— Dean C. Curry

Breaking with Communism: The Intellectual Odyssey of Bertram D. Wolfe 
edited by Robert Hessen 
Hoover Institution Press, 311 pages, $24.95 

Bertram Wolfe (1896-1977), the American historian and journalist, was a Communist in his youth, but later broke with the Party. He then devoted a long and distinguished career to exposing and combating Communist totalitarianism generally and Soviet Communism in particular. His most famous work. Three Who Made a Revolution (1948)—a triple biography of Lenin, Trotsky, and Stalin—remains a classic work in its field. Wolfe’s autobiography, A Life in Two Centuries, covers only the years up until 1938; he died before completing a second volume. This book follows Wolfe’s story to the end, tracing the evolution of his thought through unpublished letters, speeches, and writings. The Introduction, by editor Robert Hessen of the Hoover Institution, provides valuable context and perspective on this fascinating figure.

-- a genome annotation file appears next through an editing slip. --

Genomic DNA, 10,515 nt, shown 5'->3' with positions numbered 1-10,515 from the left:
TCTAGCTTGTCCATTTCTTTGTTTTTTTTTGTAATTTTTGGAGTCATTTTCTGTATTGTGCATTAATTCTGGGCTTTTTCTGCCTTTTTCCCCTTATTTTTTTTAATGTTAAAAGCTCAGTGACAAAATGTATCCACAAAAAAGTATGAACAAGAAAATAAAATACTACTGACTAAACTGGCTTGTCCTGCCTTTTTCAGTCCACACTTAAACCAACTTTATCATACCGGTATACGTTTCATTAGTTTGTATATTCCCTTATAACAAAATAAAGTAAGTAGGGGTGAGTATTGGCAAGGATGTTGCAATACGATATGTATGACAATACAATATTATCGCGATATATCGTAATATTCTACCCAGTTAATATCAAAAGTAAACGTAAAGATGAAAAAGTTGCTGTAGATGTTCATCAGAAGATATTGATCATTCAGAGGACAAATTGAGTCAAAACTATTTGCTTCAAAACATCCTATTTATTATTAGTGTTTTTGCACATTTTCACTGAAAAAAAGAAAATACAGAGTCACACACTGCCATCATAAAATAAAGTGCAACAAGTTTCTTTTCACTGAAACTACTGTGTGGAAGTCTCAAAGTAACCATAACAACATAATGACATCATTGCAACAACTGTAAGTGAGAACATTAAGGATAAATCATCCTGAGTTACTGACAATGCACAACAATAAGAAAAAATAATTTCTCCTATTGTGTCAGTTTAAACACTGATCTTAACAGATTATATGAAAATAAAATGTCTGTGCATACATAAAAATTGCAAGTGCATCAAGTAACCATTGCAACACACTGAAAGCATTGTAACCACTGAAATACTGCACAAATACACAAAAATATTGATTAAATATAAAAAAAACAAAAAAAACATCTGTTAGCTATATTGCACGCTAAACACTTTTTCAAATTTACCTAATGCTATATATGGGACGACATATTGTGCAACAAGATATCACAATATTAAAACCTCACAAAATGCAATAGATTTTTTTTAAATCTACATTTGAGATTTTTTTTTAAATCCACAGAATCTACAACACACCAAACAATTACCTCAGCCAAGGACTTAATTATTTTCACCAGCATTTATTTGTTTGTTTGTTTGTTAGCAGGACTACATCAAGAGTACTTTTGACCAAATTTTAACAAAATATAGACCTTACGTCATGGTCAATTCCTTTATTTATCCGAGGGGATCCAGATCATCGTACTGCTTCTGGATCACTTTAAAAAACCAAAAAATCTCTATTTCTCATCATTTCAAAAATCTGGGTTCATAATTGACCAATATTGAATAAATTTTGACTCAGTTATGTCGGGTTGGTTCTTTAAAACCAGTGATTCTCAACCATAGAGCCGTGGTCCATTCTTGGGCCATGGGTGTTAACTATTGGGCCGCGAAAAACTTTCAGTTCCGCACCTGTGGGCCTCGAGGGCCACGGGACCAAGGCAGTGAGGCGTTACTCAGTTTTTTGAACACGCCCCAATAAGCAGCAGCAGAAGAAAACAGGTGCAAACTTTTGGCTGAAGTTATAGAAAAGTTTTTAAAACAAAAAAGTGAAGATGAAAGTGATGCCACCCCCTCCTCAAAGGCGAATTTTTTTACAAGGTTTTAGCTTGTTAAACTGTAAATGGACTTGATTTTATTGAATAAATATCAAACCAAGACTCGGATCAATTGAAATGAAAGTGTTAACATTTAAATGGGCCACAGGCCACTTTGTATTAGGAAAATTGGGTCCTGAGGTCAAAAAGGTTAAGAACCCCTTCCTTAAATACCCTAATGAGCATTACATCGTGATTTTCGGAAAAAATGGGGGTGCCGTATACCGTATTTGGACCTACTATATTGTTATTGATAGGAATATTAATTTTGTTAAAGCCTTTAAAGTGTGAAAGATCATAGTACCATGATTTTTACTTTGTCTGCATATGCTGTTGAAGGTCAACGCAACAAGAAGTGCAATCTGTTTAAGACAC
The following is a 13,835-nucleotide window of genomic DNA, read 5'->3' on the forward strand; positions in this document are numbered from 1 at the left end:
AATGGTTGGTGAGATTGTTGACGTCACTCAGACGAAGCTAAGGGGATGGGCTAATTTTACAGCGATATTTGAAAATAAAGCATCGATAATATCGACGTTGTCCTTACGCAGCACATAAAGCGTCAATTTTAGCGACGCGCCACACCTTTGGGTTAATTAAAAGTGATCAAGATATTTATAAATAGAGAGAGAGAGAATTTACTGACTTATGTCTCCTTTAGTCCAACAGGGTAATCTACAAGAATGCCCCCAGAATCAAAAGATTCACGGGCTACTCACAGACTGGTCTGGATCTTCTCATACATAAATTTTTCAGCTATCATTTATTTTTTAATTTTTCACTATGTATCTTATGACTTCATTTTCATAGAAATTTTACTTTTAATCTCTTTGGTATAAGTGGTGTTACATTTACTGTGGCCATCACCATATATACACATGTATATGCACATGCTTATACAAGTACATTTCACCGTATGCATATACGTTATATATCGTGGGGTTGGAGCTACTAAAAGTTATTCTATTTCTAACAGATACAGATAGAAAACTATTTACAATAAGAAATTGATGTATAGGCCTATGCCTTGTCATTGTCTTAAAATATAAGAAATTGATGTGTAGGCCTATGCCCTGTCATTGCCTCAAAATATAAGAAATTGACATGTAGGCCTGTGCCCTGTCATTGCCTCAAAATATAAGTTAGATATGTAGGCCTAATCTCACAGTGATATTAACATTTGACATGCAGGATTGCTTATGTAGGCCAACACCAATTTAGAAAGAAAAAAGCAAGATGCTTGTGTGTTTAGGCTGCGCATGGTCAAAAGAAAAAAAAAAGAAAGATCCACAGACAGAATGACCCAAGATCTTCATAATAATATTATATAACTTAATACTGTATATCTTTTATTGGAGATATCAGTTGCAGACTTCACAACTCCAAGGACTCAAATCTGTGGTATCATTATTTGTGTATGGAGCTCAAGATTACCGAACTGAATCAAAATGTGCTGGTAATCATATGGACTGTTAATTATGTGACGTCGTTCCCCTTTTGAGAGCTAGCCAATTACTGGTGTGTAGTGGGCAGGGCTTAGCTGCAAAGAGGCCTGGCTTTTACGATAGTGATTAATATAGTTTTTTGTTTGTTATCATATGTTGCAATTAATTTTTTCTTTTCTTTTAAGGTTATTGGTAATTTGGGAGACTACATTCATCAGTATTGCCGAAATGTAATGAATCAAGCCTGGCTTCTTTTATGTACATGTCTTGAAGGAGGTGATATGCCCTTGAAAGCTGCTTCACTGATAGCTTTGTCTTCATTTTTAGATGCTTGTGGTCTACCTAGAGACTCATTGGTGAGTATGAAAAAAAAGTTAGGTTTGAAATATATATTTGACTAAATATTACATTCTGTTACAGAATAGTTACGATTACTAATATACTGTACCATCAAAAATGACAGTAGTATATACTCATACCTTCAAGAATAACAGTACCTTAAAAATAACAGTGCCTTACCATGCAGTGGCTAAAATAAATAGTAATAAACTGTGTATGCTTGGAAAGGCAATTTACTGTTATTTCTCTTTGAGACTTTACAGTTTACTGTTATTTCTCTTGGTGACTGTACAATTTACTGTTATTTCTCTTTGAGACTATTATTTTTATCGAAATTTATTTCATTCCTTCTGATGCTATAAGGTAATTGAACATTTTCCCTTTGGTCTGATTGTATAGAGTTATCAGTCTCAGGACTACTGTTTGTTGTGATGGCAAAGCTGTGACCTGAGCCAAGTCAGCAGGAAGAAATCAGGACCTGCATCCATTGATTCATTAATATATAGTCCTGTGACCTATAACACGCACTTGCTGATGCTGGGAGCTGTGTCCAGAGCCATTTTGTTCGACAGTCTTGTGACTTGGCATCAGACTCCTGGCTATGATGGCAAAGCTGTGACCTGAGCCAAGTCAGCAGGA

The Capitalist Spirit: Toward a Religious Ethic of Wealth Creation
edited by Peter L. Berger
Institute for Contemporary Studies, 191 pages, $18.95

The editor and most of the cast of authors are familiar to readers of this journal: Robert M. Gram, David Novak, Michael Novak, George Weigel, Walter Block, and Richard John Neuhaus. The purpose of the essays is nicely caught in the title and subtitle. There are no doubt those who would think it immodest for us to tell you how well the essays achieve their purpose.

Living the Truth
by Josef Pieper
Ignatius, 190 pages, $11.95